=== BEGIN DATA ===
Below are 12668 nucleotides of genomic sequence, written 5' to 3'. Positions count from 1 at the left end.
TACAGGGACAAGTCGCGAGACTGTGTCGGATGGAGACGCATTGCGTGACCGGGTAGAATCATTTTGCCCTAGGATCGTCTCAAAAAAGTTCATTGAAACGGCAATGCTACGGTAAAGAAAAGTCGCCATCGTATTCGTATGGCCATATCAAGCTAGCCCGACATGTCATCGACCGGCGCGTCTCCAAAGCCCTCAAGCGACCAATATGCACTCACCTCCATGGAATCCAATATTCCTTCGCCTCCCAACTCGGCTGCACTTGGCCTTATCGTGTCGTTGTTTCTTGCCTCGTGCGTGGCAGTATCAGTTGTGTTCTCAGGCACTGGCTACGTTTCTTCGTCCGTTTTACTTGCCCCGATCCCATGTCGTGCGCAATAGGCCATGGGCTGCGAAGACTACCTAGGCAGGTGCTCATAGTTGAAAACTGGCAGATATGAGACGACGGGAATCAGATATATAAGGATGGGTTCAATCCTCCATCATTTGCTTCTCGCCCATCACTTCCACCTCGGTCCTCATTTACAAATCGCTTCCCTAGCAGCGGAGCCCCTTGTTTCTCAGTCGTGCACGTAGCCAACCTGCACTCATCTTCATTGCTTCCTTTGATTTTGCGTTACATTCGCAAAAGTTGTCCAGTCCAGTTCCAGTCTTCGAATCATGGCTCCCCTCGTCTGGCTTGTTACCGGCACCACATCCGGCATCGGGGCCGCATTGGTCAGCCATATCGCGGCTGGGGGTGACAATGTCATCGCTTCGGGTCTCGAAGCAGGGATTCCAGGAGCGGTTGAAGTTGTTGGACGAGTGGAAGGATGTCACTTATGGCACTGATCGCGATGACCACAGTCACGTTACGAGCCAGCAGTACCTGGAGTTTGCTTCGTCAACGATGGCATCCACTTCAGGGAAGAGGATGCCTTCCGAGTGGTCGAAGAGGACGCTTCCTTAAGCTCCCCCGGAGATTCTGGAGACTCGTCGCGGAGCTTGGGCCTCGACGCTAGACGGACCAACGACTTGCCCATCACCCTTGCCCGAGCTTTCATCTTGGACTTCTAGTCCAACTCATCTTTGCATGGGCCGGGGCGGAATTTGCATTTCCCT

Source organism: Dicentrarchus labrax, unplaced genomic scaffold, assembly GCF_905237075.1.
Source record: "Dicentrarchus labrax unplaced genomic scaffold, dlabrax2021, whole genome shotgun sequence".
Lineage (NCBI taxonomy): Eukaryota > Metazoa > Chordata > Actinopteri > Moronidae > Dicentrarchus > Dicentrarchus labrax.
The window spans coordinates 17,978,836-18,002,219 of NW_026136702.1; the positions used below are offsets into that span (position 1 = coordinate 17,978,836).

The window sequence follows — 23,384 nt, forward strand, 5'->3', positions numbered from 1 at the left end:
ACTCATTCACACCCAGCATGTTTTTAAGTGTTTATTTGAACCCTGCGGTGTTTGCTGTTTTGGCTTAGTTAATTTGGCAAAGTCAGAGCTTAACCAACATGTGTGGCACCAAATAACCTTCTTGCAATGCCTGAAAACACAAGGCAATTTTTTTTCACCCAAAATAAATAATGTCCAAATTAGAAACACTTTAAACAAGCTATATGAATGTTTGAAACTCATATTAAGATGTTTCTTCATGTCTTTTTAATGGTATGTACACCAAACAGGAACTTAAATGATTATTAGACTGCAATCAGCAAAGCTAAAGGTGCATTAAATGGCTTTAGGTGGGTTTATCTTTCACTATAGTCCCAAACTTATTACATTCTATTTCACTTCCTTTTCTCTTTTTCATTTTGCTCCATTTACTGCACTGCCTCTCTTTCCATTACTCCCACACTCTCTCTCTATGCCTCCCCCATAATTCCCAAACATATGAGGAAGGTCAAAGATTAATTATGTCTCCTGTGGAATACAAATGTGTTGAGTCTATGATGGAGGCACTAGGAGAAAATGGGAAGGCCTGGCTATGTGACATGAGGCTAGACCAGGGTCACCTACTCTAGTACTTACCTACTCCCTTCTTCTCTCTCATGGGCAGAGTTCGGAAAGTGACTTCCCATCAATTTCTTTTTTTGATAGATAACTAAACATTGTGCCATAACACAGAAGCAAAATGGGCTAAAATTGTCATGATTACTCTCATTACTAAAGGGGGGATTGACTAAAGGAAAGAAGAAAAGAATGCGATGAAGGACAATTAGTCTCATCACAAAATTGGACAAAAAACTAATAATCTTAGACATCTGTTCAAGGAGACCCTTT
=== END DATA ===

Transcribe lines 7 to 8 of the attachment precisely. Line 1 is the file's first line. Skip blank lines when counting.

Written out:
The window sequence follows — 23,384 nt, forward strand, 5'->3', positions numbered from 1 at the left end:
ACTCATTCACACCCAGCATGTTTTTAAGTGTTTATTTGAACCCTGCGGTGTTTGCTGTTTTGGCTTAGTTAATTTGGCAAAGTCAGAGCTTAACCAACATGTGTGGCACCAAATAACCTTCTTGCAATGCCTGAAAACACAAGGCAATTTTTTTTCACCCAAAATAAATAATGTCCAAATTAGAAACACTTTAAACAAGCTATATGAATGTTTGAAACTCATATTAAGATGTTTCTTCATGTCTTTTTAATGGTATGTACACCAAACAGGAACTTAAATGATTATTAGACTGCAATCAGCAAAGCTAAAGGTGCATTAAATGGCTTTAGGTGGGTTTATCTTTCACTATAGTCCCAAACTTATTACATTCTATTTCACTTCCTTTTCTCTTTTTCATTTTGCTCCATTTACTGCACTGCCTCTCTTTCCATTACTCCCACACTCTCTCTCTATGCCTCCCCCATAATTCCCAAACATATGAGGAAGGTCAAAGATTAATTATGTCTCCTGTGGAATACAAATGTGTTGAGTCTATGATGGAGGCACTAGGAGAAAATGGGAAGGCCTGGCTATGTGACATGAGGCTAGACCAGGGTCACCTACTCTAGTACTTACCTACTCCCTTCTTCTCTCTCATGGGCAGAGTTCGGAAAGTGACTTCCCATCAATTTCTTTTTTTGATAGATAACTAAACATTGTGCCATAACACAGAAGCAAAATGGGCTAAAATTGTCATGATTACTCTCATTACTAAAGGGGGGATTGACTAAAGGAAAGAAGAAAAGAATGCGATGAAGGACAATTAGTCTCATCACAAAATTGGACAAAAAACTAATAATCTTAGACATCTGTTCAAGGAGACCCTTT